April 21, 2021

DCTRS

Damascus Center for Theoretical and Civil Rights Studies

Clippers claw back 18 down to beat Heat

His hands covering his head, his body collapsed into a full crouch inside the pink-and-turquoise paint, Reggie Jackson realized his mistake immediately.

The Clippers guard had intended to help. Seeing teammate Marcus Morris struggle to pass out of a double team, 85 feet from his own basket, Jackson had called for a timeout with 27 seconds remaining in Thursday’s fourth quarter in Miami. Except the Clippers had none remaining. Their six-point lead was about to be trimmed after the decision gifted the Heat a technical foul shot.

Slowly rising from his crouch, Jackson took a circuitous path toward his own bench inside Miami’s American Airlines Arena as if to avoid the reactions of his initially stunned teammates as long as possible. Yet instead of wrath, he encountered center Serge Ibaka waiting, arms extended. Jackson yelled, trying to pull away from Ibaka’s hug, but it was in vain against the 7-footer’s strength. Center Ivica Zubac came over to tap Jackson on the shoulder. Second-year guard Terance Mann joined the impromptu huddle.

“All the guys said, ‘Next play,’” Lue said. “It was a mistake. So what? Next play, let’s get a stop coming out of the timeout. It was something that happened; it’s over.”

Soon, so was a 109-105 Clippers victory, and with it a lesson — not only about how they hope to survive without three starters in the short term but why they believe they are beginning to set themselves up for more success later this season.

To have any hope of winning Thursday, when Kawhi Leonard, Paul George and Patrick Beverley missed their second consecutive game, the Clippers were forced to pull together. It helped them rally from an 18-point first-quarter deficit, make nine three-pointers in the third quarter — matching the most ever made in a single quarter in team history— and hang on during a nervy fourth quarter that saw the Clippers’ 19-point lead sliced to single digits for nearly the entire, last eight minutes.

It led coach Tyronn Lue to shake his head as his postgame videoconference began. No coach draws up a chaotic blueprint to win like that.

But it was the calm exhibited by Ibaka that became the night’s telling moment for a team whose spectacular unraveling only four months earlier during the postseason led to questions about how close the roster truly was.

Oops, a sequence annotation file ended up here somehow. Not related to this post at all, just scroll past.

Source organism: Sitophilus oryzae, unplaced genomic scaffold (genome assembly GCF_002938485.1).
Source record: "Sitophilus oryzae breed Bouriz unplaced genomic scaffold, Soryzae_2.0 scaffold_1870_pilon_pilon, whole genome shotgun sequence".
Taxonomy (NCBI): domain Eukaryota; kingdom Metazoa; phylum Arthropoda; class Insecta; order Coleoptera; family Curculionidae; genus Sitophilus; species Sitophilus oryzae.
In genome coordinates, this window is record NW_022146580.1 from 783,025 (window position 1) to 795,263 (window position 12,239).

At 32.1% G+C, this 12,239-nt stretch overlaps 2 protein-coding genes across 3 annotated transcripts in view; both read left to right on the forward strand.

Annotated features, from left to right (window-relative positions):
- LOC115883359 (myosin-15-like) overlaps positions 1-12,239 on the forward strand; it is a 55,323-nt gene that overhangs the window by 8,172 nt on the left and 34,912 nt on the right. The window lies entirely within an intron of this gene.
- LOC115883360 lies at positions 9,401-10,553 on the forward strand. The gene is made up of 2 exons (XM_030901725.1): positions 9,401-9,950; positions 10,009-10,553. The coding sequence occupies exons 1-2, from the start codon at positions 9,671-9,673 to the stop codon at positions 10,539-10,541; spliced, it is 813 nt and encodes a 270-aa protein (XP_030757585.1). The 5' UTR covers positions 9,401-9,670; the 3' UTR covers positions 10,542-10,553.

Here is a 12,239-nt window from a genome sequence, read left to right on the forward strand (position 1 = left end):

“This is a game where some things happen,” Morris said. “It would have been the right call. We just didn’t have timeouts. We still got the win so what we told him is we still need him. … “Everybody surrounded him and said next play and move on. It wasn’t as bad as Chris Webber’s play.”

There is still no timetable for when Leonard and George (health and safety protocols) and Beverley (right knee) will join their teammates again, but on a night when Miami dealt with its own attrition, with Jimmy Butler, Avery Bradley and Andre Iguodala all out, the Clippers turned to their depth to improve to 14-5.

Six players scored in double figures, led by Nic Batum’s 18 points, all scored on three-pointers.

Morris scored 10 of his 16 points in the fourth quarter, Jackson added 16 and Lou Williams came off the bench to add 18.

Tyler Herro, playing for the first time in seven games because of a neck injury, scored 19 points to lead Miami (6-12).

Despite missing 13 of their first 14 three-pointers to trail 33-15, the Clippers finished 40% (17-of-42) from deep to help turn the game during a second quarter in which they closed the half on a 33-17 run.

“The way we start the game really sucked, I’d say,” Batum said. “But after that, the way we moved the ball, the way we’re sharing the ball, the way we tried to involve everyone. The last five minutes and the second quarter and the third quarter was amazing. The way we played, we made stops on defense, and we were sharing the ball and we moved the ball on offense. That’s the way we have to play, with Kawhi and PG and Pat Bev for sure, but especially without them.”